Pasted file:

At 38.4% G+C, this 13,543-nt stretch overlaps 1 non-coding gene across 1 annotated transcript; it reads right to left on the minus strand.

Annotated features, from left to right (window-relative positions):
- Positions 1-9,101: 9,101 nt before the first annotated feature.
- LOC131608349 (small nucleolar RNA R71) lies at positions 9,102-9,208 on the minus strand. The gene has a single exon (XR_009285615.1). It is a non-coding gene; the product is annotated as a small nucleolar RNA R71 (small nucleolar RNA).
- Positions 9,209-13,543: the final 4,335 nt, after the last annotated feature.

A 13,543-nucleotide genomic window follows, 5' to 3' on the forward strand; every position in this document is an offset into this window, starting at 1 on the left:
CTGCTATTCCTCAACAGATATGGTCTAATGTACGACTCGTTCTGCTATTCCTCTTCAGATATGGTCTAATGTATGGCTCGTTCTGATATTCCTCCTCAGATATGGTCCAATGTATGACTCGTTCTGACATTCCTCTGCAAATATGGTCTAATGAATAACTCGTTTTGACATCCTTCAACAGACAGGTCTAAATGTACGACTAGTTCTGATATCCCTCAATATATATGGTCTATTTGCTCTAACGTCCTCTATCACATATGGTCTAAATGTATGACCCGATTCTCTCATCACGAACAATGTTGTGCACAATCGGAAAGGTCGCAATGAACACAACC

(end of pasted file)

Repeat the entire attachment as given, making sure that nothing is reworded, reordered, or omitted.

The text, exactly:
At 38.4% G+C, this 13,543-nt stretch overlaps 1 non-coding gene across 1 annotated transcript; it reads right to left on the minus strand.

Annotated features, from left to right (window-relative positions):
- Positions 1-9,101: 9,101 nt before the first annotated feature.
- LOC131608349 (small nucleolar RNA R71) lies at positions 9,102-9,208 on the minus strand. The gene has a single exon (XR_009285615.1). It is a non-coding gene; the product is annotated as a small nucleolar RNA R71 (small nucleolar RNA).
- Positions 9,209-13,543: the final 4,335 nt, after the last annotated feature.

A 13,543-nucleotide genomic window follows, 5' to 3' on the forward strand; every position in this document is an offset into this window, starting at 1 on the left:
CTGCTATTCCTCAACAGATATGGTCTAATGTACGACTCGTTCTGCTATTCCTCTTCAGATATGGTCTAATGTATGGCTCGTTCTGATATTCCTCCTCAGATATGGTCCAATGTATGACTCGTTCTGACATTCCTCTGCAAATATGGTCTAATGAATAACTCGTTTTGACATCCTTCAACAGACAGGTCTAAATGTACGACTAGTTCTGATATCCCTCAATATATATGGTCTATTTGCTCTAACGTCCTCTATCACATATGGTCTAAATGTATGACCCGATTCTCTCATCACGAACAATGTTGTGCACAATCGGAAAGGTCGCAATGAACACAACC